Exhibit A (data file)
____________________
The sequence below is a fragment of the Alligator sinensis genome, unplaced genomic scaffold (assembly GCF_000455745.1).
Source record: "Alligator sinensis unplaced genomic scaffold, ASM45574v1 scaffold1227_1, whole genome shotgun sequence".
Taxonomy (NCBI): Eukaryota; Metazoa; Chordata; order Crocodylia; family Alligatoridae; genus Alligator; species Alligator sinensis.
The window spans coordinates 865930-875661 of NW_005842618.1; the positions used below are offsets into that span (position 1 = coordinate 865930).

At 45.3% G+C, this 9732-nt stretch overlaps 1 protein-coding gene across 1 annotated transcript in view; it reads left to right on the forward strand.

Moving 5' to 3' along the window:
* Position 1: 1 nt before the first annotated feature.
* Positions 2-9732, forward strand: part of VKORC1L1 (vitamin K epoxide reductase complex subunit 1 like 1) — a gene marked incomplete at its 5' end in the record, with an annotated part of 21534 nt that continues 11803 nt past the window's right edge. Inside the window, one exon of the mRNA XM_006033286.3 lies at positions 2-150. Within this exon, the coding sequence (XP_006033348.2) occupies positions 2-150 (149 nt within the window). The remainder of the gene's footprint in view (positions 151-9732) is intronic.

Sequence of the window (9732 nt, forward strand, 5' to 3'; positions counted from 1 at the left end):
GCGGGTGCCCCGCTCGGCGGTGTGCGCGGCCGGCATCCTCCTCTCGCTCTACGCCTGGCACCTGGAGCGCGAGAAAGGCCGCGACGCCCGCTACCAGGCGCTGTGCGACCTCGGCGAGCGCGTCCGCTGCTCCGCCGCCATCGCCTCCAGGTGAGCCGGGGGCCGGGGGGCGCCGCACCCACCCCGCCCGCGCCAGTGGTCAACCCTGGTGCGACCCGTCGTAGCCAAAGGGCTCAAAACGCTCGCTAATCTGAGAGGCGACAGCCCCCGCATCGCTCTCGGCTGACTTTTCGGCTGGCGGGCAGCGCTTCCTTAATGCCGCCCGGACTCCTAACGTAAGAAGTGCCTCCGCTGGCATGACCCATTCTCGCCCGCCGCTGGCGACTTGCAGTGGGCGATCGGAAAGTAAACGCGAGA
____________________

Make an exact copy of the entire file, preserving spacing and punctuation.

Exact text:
The sequence below is a fragment of the Alligator sinensis genome, unplaced genomic scaffold (assembly GCF_000455745.1).
Source record: "Alligator sinensis unplaced genomic scaffold, ASM45574v1 scaffold1227_1, whole genome shotgun sequence".
Taxonomy (NCBI): Eukaryota; Metazoa; Chordata; order Crocodylia; family Alligatoridae; genus Alligator; species Alligator sinensis.
The window spans coordinates 865930-875661 of NW_005842618.1; the positions used below are offsets into that span (position 1 = coordinate 865930).

At 45.3% G+C, this 9732-nt stretch overlaps 1 protein-coding gene across 1 annotated transcript in view; it reads left to right on the forward strand.

Moving 5' to 3' along the window:
* Position 1: 1 nt before the first annotated feature.
* Positions 2-9732, forward strand: part of VKORC1L1 (vitamin K epoxide reductase complex subunit 1 like 1) — a gene marked incomplete at its 5' end in the record, with an annotated part of 21534 nt that continues 11803 nt past the window's right edge. Inside the window, one exon of the mRNA XM_006033286.3 lies at positions 2-150. Within this exon, the coding sequence (XP_006033348.2) occupies positions 2-150 (149 nt within the window). The remainder of the gene's footprint in view (positions 151-9732) is intronic.

Sequence of the window (9732 nt, forward strand, 5' to 3'; positions counted from 1 at the left end):
GCGGGTGCCCCGCTCGGCGGTGTGCGCGGCCGGCATCCTCCTCTCGCTCTACGCCTGGCACCTGGAGCGCGAGAAAGGCCGCGACGCCCGCTACCAGGCGCTGTGCGACCTCGGCGAGCGCGTCCGCTGCTCCGCCGCCATCGCCTCCAGGTGAGCCGGGGGCCGGGGGGCGCCGCACCCACCCCGCCCGCGCCAGTGGTCAACCCTGGTGCGACCCGTCGTAGCCAAAGGGCTCAAAACGCTCGCTAATCTGAGAGGCGACAGCCCCCGCATCGCTCTCGGCTGACTTTTCGGCTGGCGGGCAGCGCTTCCTTAATGCCGCCCGGACTCCTAACGTAAGAAGTGCCTCCGCTGGCATGACCCATTCTCGCCCGCCGCTGGCGACTTGCAGTGGGCGATCGGAAAGTAAACGCGAGA